The recording and editing of sound has long been in the domain of the PC. Doing so with motion video has only recently gained acceptance. This is because of the enormous file size required by video. For example : one second of 24-bit, 640 X 480 mode video and its associated audio required 30 MB space. Thus a 20 minute clip filled 36 GB of disk space. Moreover it required processing at 30 MB/s.
The only solution was to compress the data, but compression hardware was very expensive in the early days of video editing. As a result video was played in very small sized windows of 160 X 120 pixels which occupied only 1/16 th of the total screen. It was only after the advent of the Pentium-II processor coupled with cost reduction of video compression hardware, that full screen digital video finally became a reality.
In motion video the illusion of moving images is created by displaying a sequence of still images rapidly one after another. If displayed fast enough our eye cannot distinguish the individual frames, rather because of persistence of vision merges the individual frames with each other thereby creating an effect of movement.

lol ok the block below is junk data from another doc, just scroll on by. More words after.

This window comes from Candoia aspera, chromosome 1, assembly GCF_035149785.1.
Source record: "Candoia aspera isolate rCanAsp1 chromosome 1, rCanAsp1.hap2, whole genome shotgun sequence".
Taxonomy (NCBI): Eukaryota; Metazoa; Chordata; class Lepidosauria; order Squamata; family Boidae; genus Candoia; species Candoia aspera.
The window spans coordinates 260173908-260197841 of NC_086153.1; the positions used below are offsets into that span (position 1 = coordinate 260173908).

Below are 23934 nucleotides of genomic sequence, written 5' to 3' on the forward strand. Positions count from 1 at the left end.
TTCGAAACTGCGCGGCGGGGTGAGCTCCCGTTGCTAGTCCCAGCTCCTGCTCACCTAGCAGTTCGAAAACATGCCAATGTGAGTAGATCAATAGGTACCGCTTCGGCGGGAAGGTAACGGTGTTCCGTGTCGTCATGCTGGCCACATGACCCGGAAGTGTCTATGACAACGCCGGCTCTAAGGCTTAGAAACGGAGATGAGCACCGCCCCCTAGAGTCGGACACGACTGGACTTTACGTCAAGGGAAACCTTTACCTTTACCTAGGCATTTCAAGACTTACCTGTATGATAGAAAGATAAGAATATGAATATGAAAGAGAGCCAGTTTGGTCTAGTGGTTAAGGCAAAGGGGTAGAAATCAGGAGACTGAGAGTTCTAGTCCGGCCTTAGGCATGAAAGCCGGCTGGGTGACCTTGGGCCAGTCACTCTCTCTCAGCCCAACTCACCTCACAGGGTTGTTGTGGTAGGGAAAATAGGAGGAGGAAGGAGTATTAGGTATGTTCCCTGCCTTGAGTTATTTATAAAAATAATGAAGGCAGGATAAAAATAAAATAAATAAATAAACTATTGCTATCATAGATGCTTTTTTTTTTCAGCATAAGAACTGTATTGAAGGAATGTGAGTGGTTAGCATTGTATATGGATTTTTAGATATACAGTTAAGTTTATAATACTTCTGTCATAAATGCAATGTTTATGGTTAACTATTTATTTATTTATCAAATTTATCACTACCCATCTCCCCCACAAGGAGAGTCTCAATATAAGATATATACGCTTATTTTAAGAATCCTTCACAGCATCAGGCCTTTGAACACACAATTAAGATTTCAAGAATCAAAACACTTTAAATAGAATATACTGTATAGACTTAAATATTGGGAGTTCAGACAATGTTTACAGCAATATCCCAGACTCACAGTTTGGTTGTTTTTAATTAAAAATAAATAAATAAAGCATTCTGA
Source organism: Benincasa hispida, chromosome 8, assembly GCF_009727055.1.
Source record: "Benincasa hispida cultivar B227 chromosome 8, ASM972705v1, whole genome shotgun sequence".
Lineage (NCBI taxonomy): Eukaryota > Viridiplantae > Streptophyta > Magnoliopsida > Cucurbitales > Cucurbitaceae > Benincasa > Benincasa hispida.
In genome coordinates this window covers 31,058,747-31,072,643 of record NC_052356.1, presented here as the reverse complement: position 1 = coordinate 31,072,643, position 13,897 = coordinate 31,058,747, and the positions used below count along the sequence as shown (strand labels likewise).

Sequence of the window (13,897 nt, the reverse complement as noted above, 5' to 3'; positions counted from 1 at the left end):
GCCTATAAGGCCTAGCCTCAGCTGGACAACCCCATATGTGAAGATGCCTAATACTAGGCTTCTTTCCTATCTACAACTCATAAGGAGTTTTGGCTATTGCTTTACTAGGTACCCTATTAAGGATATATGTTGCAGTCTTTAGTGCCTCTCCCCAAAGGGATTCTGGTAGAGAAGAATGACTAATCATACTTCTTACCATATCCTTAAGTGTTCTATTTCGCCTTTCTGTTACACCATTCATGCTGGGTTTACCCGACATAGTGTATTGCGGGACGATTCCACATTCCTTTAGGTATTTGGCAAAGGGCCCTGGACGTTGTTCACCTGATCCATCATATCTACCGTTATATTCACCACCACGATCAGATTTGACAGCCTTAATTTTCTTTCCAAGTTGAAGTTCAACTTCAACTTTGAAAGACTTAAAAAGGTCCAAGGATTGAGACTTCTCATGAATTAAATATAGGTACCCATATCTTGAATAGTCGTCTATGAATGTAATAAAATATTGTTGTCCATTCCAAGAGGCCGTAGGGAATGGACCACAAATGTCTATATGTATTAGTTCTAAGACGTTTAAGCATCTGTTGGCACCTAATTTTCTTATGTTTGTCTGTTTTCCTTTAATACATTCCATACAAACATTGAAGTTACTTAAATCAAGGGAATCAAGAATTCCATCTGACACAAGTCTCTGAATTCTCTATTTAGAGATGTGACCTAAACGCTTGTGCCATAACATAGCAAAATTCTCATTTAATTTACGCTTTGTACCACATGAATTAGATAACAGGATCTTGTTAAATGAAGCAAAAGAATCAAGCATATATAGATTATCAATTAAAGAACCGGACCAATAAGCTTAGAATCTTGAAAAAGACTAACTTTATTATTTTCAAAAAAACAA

Each individual image in this case is called afr am e and the speed with which the images are displayed one after another is called frame rate. The frame rate should range between 20 and 30 for perceiving smooth realistic motion. Audio is added ands ynchr oniz ed with the apparent movement of images.
an event that physically took place in reality.Anim ation also works on the same principle of displaying a sequence of images at a specific speed to create the illusion of motion but here the images are drawn by artists, by hand or software. So the events do not depict any real sequence of events taking place in the physical world.
In analog video systems video is stored and processed in the form of analog electrical signals. The most popular example is television broadcasting. In contrast, digital video is where video is represented by a string of bits. All forms of video represents in a PC represents digital video.
Analog video cameras are used to record a succession of still images and then convert the brightness and color information of the images into electrical signals. These signals are transmitted from one place to another using cables or by wireless means and in the television set at the receiving end these signals are again converted to form the images. The tube type analog video camera is generally used in professional studios and uses electron beams to scan in a raster pattern, while the CCD video camera, using a light- sensitive electronic device called the CCD, is used for home/office purposes where portability is important.
The visual image in front of the video camera is presented to the user by an optical lens. This lens focuses the scene on the photosensitive surface of a tube in the same way that the lens of a camera focuses the image on the film surface.
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